Since apartments are how I make a living, I pretty much look at numbers all day and every day. They’re either my financial or someone else’s. When I’m sitting down with property managers or clients, the focus is on numbers always – income collected, delinquent income, income we’re never going to collect, vacancy percentages, and cash left in the operating account at the end of the month, just to name a few. But after all these years, I am still not a “numbers guy”. That’s not my passion, but to look them over carefully and understand them is a necessary requirement in running a business profitably and responsibly.
I want to share with you 2 very important things when reviewing numbers on your apartment deal BEFORE you buy. Then later, I’ll share with you 2 very important things to watch after you buy.
So, BEFORE you buy any apartments or just when you’re evaluating a deal, take a close look at these 2 things:
Number 1 FINANCIAL thing to look at: the actual income, what I mean by actual income is not the agent’s “proforma” income from his brochure. Proforma income is best-case, perfect world income, this is not realistic income, don’t use it. In fact, completely ignore it. Whenever you receive financial information from the agent or seller, ask where it came from. Did it come from a bookkeeper? Did it come from the property manager’s software?
Those two are typical and mostly good places to start. But if it comes to you in a colorful brochure or handwritten, or gives the appearance it was made up, stop right there and ask this one question – does the income shown here match what’s reported on the property’s tax returns? This is a great question! Which one would you tend to believe: an agent’s or seller’s “made-up” income statement or a tax-return showing the income? You know the answer to that one!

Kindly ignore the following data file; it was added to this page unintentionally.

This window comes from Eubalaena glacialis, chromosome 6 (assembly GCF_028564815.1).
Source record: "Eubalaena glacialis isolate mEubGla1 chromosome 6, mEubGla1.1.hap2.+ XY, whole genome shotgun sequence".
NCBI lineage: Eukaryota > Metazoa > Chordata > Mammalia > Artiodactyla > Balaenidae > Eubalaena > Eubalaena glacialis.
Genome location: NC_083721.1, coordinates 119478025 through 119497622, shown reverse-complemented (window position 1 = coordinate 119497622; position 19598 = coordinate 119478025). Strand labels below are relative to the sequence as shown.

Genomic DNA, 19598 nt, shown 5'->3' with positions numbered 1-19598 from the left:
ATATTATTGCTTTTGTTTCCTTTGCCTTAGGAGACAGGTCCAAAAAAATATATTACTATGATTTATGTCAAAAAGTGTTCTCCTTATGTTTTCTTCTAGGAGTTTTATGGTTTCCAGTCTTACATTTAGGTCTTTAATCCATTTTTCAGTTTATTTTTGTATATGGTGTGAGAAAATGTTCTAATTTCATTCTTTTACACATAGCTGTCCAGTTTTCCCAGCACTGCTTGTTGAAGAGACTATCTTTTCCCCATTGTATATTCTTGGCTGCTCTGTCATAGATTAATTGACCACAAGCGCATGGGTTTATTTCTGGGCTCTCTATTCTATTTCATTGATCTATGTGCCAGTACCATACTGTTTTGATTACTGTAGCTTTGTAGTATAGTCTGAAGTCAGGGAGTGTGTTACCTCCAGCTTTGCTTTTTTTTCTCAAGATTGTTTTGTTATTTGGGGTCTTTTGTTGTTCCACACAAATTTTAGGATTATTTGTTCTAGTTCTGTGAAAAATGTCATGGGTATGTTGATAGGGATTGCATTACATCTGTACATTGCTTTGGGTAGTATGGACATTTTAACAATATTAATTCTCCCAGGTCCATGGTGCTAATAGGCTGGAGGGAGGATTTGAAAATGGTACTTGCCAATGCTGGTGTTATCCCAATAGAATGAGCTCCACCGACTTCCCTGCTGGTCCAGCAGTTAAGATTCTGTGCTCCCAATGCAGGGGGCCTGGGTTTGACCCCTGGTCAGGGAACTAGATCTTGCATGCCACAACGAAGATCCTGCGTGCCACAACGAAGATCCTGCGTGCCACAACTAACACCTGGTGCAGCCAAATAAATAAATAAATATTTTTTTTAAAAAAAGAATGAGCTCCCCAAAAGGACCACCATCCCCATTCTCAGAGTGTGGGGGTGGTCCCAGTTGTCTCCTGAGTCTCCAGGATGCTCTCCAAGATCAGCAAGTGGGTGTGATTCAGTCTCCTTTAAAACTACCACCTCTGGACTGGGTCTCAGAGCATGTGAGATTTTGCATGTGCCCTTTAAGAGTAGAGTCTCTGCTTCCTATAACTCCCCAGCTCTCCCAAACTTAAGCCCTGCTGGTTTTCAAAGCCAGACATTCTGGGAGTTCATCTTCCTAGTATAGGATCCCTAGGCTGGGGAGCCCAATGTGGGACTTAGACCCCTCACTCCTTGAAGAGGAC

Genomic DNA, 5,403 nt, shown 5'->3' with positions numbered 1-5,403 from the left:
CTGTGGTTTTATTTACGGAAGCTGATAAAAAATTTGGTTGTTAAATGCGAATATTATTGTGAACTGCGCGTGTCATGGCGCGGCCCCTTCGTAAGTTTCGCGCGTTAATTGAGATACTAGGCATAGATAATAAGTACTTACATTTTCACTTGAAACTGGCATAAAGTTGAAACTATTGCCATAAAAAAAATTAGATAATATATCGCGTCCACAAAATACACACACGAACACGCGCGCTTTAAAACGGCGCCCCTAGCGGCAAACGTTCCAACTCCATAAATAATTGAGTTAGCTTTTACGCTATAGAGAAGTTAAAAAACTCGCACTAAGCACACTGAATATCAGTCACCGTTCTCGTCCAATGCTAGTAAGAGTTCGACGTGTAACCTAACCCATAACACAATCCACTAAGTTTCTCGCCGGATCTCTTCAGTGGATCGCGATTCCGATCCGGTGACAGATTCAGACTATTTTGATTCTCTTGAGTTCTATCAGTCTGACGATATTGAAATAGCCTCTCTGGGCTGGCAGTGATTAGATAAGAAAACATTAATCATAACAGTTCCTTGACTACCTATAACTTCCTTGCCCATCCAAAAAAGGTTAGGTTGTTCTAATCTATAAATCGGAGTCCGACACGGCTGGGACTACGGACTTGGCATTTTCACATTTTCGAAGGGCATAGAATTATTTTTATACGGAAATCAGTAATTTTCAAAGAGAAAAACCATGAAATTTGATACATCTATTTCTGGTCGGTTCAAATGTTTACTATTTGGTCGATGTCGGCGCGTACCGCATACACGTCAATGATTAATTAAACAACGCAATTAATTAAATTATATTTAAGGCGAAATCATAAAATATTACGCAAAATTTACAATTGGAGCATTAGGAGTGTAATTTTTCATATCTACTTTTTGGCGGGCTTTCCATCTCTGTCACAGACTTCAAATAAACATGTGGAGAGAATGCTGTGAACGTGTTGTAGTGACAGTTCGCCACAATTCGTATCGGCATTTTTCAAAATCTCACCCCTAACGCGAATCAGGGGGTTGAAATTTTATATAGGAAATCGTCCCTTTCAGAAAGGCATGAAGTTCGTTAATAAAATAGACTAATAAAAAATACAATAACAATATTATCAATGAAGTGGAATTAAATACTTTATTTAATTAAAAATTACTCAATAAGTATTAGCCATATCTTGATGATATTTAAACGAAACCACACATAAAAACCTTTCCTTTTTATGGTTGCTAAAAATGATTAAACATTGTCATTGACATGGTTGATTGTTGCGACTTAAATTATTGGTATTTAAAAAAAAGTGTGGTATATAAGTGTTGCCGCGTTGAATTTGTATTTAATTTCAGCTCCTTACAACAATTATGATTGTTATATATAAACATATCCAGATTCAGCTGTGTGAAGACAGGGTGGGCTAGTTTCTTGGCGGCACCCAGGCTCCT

Number 2 FINANCIAL thing to look at: the operating expenses over the last 3 years. If you were doing a deal today, obtain expenses for 2008, 2009, and 2010 year-to-date. Compare each year’s expenses and look for the following: consistency in the annual overall expenses, large fluctuations of any one expense (such as plumbing or any utility), and any other expense that you don’t understand.
What I have found to be true about 90% of the time (that’s 9 out of 10!) is that the expenses supplied to you are what I consider to be too low for normal operations. They do this to make the property look like it’s performing better than it is actually. So, instead I want to give you a couple rule of thumbs I use to estimate expenses in EVERY deal I look at BEFORE I buy. For 5 units to 20 units, I run my expenses at 35% of the effective gross income. And for 20 units to 50 units, I run my expenses to be 40% of the effective gross income. And finally, from 50 units to 100 units, I run my expenses to be 45-50% of the effective gross income. Over the years, I have found two truths about those two thumb-rules: one, agents always present expenses that are lower than the rules and two, the biggest mistake new investors make is underestimating the expenses.
See? You don’t have to be a genius to evaluate the financial's of an apartment deal…you just need common sense…and help.